Vocation and the folly of “time management”

What are we assuming about time when we consider our vocations or work to help students in discerning their callings?

The metaphors we use when we talk about time reveal some of those assumptions. In a recent episode of On Being, Krista Tippett talked with Oliver Burkeman about time, specifically all the ways that we try to organize time when we engage in the project of “time management.” It puts us into a very strange relationship with time. Burkeman’s observations are a helpful reminder of something with which existentialists have wrestled for over a century.

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Strength and Vulnerability: The Vocation of a College President

As a young girl in Kittrell, North Carolina, Mary Dana Hinton never imagined she might one day become the president of a college. Driven by a life-long calling to educational equity, she became the 13th president of Hollins University in August 2020 after serving as president of the College of Saint Benedict for many years. In a new episode of the NetVUE podcast series, Callings, she shares that on some days her calling feels heavy. She goes on to describe how the inspiration of her hard-working mother, the encouragement from early mentors, and the uplifting teachings of the black church have kept her going over the years.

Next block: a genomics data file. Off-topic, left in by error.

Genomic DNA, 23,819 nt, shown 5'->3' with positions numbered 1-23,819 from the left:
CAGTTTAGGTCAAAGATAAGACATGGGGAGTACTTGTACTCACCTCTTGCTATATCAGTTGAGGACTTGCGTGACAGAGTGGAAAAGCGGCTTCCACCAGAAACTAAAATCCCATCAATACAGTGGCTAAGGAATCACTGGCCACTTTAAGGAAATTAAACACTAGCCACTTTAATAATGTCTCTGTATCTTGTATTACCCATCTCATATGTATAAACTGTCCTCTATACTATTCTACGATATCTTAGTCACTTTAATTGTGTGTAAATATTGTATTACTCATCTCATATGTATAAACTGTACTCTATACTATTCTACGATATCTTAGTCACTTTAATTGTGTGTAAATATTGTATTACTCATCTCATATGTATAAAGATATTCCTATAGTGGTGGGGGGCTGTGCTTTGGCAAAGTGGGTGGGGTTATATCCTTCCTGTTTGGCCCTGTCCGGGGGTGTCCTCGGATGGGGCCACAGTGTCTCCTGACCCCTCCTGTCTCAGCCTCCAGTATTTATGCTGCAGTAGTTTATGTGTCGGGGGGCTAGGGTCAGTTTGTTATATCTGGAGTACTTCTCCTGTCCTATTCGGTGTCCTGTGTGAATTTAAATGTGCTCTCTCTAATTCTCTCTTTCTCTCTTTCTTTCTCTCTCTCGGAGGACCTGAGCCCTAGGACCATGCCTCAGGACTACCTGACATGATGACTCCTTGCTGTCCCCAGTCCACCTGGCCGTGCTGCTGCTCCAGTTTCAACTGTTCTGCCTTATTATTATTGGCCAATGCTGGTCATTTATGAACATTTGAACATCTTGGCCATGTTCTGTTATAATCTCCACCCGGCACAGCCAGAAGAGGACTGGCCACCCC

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No Future without Forgiveness: Some Thoughts on Vocation and Forgiveness  

When I read recently of the passing of Desmond Tutu, I went back to his book No Future Without Forgiveness and its hopeful yet clear-eyed message about how and why forgiveness and reconciliation are necessary.

Pondering anew Tutu’s life, vocation, and writings has driven home to me that forgiveness is integral to vocation. There is no vocation without forgiveness. This is true in our personal vocations, and I believe it is true in our public calling to justice and the civic good. Forgiveness and, where possible and safe, reconciliation, heal the past and liberate us from bitterness, resentment, anger, and the need for retribution. They also free us from the control of those who have hurt us. Without release from these toxic emotions, we cannot fully enjoy our gifts and our vocations. They will never give us enough success or enough happiness. Increasingly, research even suggests physical health benefits accompany forgiveness. Twelve-step groups for addiction, divorce, grief, trauma, as well as other types of recovery and counseling teach the necessity of forgiving others and forgiving ourselves for the sake of our futures.

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